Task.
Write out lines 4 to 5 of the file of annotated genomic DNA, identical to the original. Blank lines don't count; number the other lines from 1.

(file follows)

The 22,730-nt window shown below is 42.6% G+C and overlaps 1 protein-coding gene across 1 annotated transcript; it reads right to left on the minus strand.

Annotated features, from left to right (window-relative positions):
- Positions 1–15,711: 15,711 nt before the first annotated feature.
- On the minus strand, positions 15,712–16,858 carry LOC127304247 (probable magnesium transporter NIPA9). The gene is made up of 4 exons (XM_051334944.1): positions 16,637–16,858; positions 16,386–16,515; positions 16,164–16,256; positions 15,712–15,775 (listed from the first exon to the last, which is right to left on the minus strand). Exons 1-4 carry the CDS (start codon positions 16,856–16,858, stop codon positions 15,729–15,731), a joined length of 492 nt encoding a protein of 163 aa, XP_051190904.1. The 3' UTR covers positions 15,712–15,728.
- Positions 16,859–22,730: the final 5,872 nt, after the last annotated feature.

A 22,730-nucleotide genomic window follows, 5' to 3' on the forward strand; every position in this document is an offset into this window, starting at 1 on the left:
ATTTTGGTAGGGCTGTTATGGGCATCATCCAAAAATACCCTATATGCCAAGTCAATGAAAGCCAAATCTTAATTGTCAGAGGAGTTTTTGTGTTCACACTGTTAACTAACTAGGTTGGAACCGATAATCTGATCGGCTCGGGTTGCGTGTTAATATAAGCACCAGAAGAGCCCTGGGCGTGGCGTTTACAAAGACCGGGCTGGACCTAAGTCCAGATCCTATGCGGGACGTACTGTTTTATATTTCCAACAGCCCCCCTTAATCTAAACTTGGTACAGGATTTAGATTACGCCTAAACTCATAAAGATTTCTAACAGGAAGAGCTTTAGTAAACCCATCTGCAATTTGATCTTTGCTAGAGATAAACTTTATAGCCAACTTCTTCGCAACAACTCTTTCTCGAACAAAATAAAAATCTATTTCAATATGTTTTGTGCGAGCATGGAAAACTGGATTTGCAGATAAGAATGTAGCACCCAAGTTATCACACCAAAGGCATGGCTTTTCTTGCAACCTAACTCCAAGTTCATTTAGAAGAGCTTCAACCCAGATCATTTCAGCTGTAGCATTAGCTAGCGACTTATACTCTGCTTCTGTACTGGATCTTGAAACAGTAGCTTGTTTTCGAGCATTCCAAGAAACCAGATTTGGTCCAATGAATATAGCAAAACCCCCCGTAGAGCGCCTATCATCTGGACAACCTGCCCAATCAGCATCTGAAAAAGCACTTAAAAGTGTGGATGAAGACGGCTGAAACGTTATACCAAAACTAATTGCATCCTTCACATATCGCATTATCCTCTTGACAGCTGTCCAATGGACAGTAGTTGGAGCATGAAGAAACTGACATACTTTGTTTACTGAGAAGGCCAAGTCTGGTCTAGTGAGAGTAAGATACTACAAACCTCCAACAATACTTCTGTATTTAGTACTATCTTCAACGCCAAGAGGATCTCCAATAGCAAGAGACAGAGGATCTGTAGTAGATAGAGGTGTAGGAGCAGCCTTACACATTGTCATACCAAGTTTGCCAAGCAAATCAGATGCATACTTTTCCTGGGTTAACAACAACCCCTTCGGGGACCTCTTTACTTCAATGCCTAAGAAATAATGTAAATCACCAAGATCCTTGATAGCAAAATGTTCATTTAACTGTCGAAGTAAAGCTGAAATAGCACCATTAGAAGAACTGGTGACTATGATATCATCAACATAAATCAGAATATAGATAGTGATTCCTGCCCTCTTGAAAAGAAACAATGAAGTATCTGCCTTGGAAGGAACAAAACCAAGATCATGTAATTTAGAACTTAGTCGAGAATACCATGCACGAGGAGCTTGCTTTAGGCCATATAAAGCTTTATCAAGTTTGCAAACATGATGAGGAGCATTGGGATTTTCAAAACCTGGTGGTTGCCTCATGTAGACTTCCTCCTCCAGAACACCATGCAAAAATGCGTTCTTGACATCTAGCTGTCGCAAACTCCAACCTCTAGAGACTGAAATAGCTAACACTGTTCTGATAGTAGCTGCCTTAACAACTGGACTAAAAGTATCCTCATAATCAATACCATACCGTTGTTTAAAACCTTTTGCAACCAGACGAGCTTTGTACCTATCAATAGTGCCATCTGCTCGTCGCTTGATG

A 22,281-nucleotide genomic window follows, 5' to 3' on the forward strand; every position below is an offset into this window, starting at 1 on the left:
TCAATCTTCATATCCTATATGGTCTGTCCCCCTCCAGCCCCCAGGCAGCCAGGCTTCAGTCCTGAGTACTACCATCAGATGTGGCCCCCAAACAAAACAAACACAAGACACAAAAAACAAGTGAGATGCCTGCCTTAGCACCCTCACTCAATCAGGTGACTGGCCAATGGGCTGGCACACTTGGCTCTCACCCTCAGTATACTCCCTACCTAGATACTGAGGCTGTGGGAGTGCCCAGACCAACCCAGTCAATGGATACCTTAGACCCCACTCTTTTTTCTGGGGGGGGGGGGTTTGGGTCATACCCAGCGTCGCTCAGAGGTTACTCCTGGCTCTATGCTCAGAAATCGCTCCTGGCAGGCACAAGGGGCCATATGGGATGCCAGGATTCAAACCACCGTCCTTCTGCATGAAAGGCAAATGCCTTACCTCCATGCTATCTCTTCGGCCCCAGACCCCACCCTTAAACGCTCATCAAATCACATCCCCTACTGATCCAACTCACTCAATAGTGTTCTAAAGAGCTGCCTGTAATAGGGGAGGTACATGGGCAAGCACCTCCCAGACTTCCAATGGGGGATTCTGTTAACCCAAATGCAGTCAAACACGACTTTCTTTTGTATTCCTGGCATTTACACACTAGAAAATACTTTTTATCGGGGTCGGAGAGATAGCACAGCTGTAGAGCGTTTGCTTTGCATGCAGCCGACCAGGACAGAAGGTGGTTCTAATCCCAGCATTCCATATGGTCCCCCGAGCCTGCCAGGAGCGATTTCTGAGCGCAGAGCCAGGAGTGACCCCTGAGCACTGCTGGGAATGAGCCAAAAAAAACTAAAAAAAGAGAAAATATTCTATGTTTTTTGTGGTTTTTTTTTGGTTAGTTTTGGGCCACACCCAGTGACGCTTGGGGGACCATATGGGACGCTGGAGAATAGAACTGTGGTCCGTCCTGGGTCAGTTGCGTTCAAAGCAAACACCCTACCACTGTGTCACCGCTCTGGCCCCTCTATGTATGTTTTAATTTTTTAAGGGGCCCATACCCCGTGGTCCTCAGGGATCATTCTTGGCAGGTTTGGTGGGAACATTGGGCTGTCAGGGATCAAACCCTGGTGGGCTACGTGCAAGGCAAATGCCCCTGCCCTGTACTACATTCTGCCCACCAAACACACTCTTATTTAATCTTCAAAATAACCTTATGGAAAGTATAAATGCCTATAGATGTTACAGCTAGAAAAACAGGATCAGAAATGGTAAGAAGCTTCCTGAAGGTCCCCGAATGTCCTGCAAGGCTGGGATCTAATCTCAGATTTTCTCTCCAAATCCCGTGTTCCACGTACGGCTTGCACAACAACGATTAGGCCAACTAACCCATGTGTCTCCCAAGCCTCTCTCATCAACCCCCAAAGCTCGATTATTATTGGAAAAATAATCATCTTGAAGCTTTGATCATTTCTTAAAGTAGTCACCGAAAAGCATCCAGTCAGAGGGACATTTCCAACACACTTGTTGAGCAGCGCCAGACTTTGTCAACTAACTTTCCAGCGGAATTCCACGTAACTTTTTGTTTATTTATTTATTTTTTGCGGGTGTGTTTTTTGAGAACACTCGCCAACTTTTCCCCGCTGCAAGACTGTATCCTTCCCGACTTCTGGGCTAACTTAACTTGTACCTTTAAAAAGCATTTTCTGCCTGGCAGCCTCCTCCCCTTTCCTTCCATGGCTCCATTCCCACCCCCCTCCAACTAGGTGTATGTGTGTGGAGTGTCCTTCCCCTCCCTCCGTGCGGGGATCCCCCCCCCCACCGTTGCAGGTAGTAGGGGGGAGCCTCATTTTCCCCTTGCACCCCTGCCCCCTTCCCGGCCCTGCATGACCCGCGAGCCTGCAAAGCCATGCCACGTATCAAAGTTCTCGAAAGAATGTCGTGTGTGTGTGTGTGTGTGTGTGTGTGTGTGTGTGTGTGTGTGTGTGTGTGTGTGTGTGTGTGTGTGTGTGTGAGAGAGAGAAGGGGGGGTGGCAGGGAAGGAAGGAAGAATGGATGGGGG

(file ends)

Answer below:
- On the minus strand, positions 15,712–16,858 carry LOC127304247 (probable magnesium transporter NIPA9). The gene is made up of 4 exons (XM_051334944.1): positions 16,637–16,858; positions 16,386–16,515; positions 16,164–16,256; positions 15,712–15,775 (listed from the first exon to the last, which is right to left on the minus strand). Exons 1-4 carry the CDS (start codon positions 16,856–16,858, stop codon positions 15,729–15,731), a joined length of 492 nt encoding a protein of 163 aa, XP_051190904.1. The 3' UTR covers positions 15,712–15,728.
- Positions 16,859–22,730: the final 5,872 nt, after the last annotated feature.